Cookies on this website
We use cookies to ensure that we give you the best experience on our website. If you click 'Continue' we'll assume that you are happy to receive all cookies and you won't see this message again. Click 'Find out more' for information on how to change your cookie settings.

David Gordon

Senior Postdoctoral Scientist

Utilising a high throughput screening pipeline to identify drugs promoting survival in ALS motor neurons

My research is focussed on using mouse models to study the mechanisms underlying the loss of motor neurons that characterises amyotrophic lateral sclerosis (ALS). My ultimate aim is to identify new pathways driving ALS, or drugs that can improve translational outcomes for people living with the disease. I am particularly interested in the role of a protein called TDP-43, in which the presence of mutations drive onset and progression of ALS, as well as the adverse effects of oxidative stress on motor neuron loss.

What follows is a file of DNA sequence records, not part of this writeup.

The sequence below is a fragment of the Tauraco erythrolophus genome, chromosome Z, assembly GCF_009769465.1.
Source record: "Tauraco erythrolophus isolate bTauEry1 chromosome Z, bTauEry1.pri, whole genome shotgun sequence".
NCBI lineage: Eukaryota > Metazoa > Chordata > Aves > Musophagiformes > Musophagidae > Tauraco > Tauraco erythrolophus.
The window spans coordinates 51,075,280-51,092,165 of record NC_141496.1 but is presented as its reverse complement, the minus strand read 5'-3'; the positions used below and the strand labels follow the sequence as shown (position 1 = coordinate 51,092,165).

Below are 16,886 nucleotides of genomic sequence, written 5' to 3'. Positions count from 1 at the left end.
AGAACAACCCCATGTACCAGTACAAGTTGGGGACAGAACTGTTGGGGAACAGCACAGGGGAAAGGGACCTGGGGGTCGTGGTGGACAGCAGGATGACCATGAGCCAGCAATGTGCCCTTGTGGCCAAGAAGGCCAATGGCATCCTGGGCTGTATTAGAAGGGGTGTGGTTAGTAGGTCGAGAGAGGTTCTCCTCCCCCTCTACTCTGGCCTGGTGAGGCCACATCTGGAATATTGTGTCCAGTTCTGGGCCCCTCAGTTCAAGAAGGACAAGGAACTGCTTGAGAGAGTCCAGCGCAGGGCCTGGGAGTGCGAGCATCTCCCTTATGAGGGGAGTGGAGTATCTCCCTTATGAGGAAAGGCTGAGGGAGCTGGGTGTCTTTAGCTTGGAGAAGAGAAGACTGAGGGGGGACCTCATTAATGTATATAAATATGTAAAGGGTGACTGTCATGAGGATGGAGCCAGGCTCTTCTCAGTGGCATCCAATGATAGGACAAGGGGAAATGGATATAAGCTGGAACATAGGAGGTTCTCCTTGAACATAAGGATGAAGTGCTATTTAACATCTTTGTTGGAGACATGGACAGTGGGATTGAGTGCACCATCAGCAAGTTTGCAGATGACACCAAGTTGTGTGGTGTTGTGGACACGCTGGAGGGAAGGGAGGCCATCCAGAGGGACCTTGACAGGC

Most recently we have utilised a cell culture model in which an ALS-associated mutant human TDP-43 is expressed in mouse embryonic stem cells, which can then be programmed to become motor neurons in vitro. Using these cells as a drug-discovery platform in high throughput screens, we have identified, and are currently validating, candidate drugs in our mouse and human cell culture models.